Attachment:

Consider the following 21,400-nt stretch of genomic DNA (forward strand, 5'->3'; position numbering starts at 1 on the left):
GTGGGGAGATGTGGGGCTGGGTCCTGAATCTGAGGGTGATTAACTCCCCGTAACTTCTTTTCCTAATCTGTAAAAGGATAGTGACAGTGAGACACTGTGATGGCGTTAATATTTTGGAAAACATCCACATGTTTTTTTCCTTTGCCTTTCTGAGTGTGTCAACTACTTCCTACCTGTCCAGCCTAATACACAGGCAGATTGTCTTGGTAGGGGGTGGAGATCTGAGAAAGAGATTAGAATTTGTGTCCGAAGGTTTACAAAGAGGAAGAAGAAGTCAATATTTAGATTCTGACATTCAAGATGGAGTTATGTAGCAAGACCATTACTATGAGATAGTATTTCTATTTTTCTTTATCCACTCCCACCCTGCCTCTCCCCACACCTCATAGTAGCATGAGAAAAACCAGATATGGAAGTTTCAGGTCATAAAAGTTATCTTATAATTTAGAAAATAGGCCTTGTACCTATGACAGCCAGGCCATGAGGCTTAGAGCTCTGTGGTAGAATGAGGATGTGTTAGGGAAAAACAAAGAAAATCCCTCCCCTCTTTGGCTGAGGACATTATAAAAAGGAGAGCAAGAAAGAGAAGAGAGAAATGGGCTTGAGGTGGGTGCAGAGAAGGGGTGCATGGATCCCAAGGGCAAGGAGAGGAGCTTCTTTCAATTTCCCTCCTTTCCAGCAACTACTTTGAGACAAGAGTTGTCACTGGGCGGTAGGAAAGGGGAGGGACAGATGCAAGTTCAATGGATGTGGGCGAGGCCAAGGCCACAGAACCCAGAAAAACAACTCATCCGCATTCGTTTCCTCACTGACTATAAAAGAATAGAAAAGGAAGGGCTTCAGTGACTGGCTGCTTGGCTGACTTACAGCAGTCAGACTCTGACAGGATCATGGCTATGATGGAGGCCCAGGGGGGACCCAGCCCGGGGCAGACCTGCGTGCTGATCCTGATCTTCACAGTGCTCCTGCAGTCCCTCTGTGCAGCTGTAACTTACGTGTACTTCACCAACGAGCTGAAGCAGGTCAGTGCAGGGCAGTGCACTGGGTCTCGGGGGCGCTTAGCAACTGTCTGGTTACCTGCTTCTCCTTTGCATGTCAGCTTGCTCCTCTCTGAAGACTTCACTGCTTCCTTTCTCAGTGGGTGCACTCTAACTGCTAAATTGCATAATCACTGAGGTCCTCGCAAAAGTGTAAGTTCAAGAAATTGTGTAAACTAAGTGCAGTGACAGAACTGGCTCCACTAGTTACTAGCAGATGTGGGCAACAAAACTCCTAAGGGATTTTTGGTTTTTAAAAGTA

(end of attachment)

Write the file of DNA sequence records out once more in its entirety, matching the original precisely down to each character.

Consider the following 21,400-nt stretch of genomic DNA (forward strand, 5'->3'; position numbering starts at 1 on the left):
GTGGGGAGATGTGGGGCTGGGTCCTGAATCTGAGGGTGATTAACTCCCCGTAACTTCTTTTCCTAATCTGTAAAAGGATAGTGACAGTGAGACACTGTGATGGCGTTAATATTTTGGAAAACATCCACATGTTTTTTTCCTTTGCCTTTCTGAGTGTGTCAACTACTTCCTACCTGTCCAGCCTAATACACAGGCAGATTGTCTTGGTAGGGGGTGGAGATCTGAGAAAGAGATTAGAATTTGTGTCCGAAGGTTTACAAAGAGGAAGAAGAAGTCAATATTTAGATTCTGACATTCAAGATGGAGTTATGTAGCAAGACCATTACTATGAGATAGTATTTCTATTTTTCTTTATCCACTCCCACCCTGCCTCTCCCCACACCTCATAGTAGCATGAGAAAAACCAGATATGGAAGTTTCAGGTCATAAAAGTTATCTTATAATTTAGAAAATAGGCCTTGTACCTATGACAGCCAGGCCATGAGGCTTAGAGCTCTGTGGTAGAATGAGGATGTGTTAGGGAAAAACAAAGAAAATCCCTCCCCTCTTTGGCTGAGGACATTATAAAAAGGAGAGCAAGAAAGAGAAGAGAGAAATGGGCTTGAGGTGGGTGCAGAGAAGGGGTGCATGGATCCCAAGGGCAAGGAGAGGAGCTTCTTTCAATTTCCCTCCTTTCCAGCAACTACTTTGAGACAAGAGTTGTCACTGGGCGGTAGGAAAGGGGAGGGACAGATGCAAGTTCAATGGATGTGGGCGAGGCCAAGGCCACAGAACCCAGAAAAACAACTCATCCGCATTCGTTTCCTCACTGACTATAAAAGAATAGAAAAGGAAGGGCTTCAGTGACTGGCTGCTTGGCTGACTTACAGCAGTCAGACTCTGACAGGATCATGGCTATGATGGAGGCCCAGGGGGGACCCAGCCCGGGGCAGACCTGCGTGCTGATCCTGATCTTCACAGTGCTCCTGCAGTCCCTCTGTGCAGCTGTAACTTACGTGTACTTCACCAACGAGCTGAAGCAGGTCAGTGCAGGGCAGTGCACTGGGTCTCGGGGGCGCTTAGCAACTGTCTGGTTACCTGCTTCTCCTTTGCATGTCAGCTTGCTCCTCTCTGAAGACTTCACTGCTTCCTTTCTCAGTGGGTGCACTCTAACTGCTAAATTGCATAATCACTGAGGTCCTCGCAAAAGTGTAAGTTCAAGAAATTGTGTAAACTAAGTGCAGTGACAGAACTGGCTCCACTAGTTACTAGCAGATGTGGGCAACAAAACTCCTAAGGGATTTTTGGTTTTTAAAAGTA